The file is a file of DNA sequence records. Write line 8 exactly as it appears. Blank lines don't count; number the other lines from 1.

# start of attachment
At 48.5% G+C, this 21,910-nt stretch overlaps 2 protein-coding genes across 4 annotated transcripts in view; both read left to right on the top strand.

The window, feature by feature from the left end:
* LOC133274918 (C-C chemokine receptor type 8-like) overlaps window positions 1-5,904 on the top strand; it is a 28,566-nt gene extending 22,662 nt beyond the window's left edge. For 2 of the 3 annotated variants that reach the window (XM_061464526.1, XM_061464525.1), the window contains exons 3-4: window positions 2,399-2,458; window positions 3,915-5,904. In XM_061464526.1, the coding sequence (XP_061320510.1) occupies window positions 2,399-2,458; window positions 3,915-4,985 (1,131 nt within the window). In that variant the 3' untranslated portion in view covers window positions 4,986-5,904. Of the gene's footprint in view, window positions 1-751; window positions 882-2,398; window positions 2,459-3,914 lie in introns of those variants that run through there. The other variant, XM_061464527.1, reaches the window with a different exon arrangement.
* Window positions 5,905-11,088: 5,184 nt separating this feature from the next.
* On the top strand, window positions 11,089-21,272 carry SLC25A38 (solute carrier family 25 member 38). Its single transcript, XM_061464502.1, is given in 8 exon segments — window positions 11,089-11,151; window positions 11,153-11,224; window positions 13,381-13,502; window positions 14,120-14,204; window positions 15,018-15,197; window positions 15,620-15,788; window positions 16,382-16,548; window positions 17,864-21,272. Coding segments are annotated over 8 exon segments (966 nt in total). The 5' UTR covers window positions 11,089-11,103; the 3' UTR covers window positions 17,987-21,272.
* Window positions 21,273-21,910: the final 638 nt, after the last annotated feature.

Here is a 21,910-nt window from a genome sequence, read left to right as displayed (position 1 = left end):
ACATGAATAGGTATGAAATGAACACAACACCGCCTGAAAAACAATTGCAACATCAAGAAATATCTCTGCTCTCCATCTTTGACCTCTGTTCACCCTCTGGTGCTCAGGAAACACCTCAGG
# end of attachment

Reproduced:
ACATGAATAGGTATGAAATGAACACAACACCGCCTGAAAAACAATTGCAACATCAAGAAATATCTCTGCTCTCCATCTTTGACCTCTGTTCACCCTCTGGTGCTCAGGAAACACCTCAGG